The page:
“I’m the longest shot in the game!” jokes Federico Alba, the younger brother of World Golf Hall of Famer Martha.
Federico has been coaching golf for years, but in 2006, he decided to take a new career path by becoming a professional bullfighter. Instead of lounging on the course giving players lessons, Federico has made the sport his passion, even teaching elite pros like Casey Martin, a six-time PGA Tour player who suffered a spinal cord injury in an accident. And though it’s not uncommon for professional golfers to take travel jobs or jobs as corporate golf caddies — his brother, for example, played 14 years with the Maryland Sheriffs Golf and Country Club before he quit due to health concerns — Federico’s lifestyle is more extreme.
“To me, it’s a big mistake to do sports,” Federico says. “It only gives you pain. I love the gym, I love to work out, and I love to eat right. So I said, ‘Why not add a little bit more to that?’ ”
During his journey as a bullfighter, Federico began to think about another potential career: golf coach. After all, the sport provides very little in the way of stress — and the whole sport is “positive,” he says. “You play the game for fun, you’re good friends with your opponents, you take the trophies home to your family. It’s like anything else.”
He couldn’t find an “international image” to incorporate into his image, though, so he decided to become a bullfighter first. A few years later, though, Federico’s motivations for taking up the sport of bullfighting had completely changed.
“Once I decided to leave the sport, I went to find a school,” he says. “When I went to find a school, they had all of these computer classes. We didn’t have computers in bullfighting schools. They had to learn that I wanted to teach the next generation. And I said, ‘You have to have computers.’ But I always said, ‘You have to have a good coach, and they need to have a good trainer.’ ”
At that time, Federico had started thinking about a new profession: golf coach. He had been toying with the idea for many years, though, and all that traveling took its toll on his mental health. He’d been working full-time in Italy with the university team and trying to earn a doctorate in physiotherapy, and once he decided that one particular person needed a change, it was too late to stop.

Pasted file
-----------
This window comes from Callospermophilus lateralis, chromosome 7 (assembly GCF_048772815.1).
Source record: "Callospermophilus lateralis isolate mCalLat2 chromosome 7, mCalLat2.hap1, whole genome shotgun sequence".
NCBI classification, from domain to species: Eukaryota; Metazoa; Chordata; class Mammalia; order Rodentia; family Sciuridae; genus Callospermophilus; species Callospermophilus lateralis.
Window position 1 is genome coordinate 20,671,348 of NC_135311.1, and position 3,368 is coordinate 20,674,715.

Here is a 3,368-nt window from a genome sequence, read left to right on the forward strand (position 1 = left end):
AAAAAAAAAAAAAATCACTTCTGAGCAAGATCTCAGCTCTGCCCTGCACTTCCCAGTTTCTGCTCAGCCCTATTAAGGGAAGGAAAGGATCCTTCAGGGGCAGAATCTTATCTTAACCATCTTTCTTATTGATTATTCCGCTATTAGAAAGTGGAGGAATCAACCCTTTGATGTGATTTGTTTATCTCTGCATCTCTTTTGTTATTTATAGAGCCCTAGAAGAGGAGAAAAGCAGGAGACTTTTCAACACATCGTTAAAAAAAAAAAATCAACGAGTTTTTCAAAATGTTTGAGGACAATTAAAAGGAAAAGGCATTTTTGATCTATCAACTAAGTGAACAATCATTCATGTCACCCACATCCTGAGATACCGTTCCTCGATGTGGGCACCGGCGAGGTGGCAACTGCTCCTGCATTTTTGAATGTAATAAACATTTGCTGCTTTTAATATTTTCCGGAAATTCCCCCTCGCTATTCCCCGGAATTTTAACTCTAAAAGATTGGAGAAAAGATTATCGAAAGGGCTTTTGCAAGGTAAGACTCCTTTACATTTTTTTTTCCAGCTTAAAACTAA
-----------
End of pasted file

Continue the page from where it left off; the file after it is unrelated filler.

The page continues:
The first person he turned to was his cousin, Martha Alba. With her help, Federico realized that there are many similarities between the way he approached bullfighting and golf. There’s “an element of pain and self-pity,” he says. But there’s also a focus on not breaking the bones, a matter of “90 percent of our success comes from the little things.” And as far as the fear factor goes, Federico says, “I never felt too much fear.”
So why didn’t he stick with his decision to focus solely on the bullring?
“At the time I had been travelling the world, coaching the best players in the world, it was becoming difficult to have to leave that world to coach in Sicily,” he says. “And at that time, I felt I had to ask my sister.”
And that’s how he got his first coach, Italian professional golf course director Rosario Carbo, on board. He applied for a scholarship from the Italian Golf Federation, and was accepted. Upon his arrival to Sicily in 2013, Federico soon began helping Carbo train young professionals.
In 2014, Federico started teaching under Carbo’s supervision. After a while, he began working on more and more teaching clients. He asked himself a question: If you were to make a mirror image of yourself, how would it look? Would you see something that you admire in someone? Federico saw potential in James Bowie, who was 22 years old when he was recommended to Federico.
“I thought, ‘You have great mental ability,’ ” he says. “You know when you understand a person, and that you really love a person? You’re here to be a mentor to a lot of young people.”
Over the next four years, Bowie worked as a pro and worked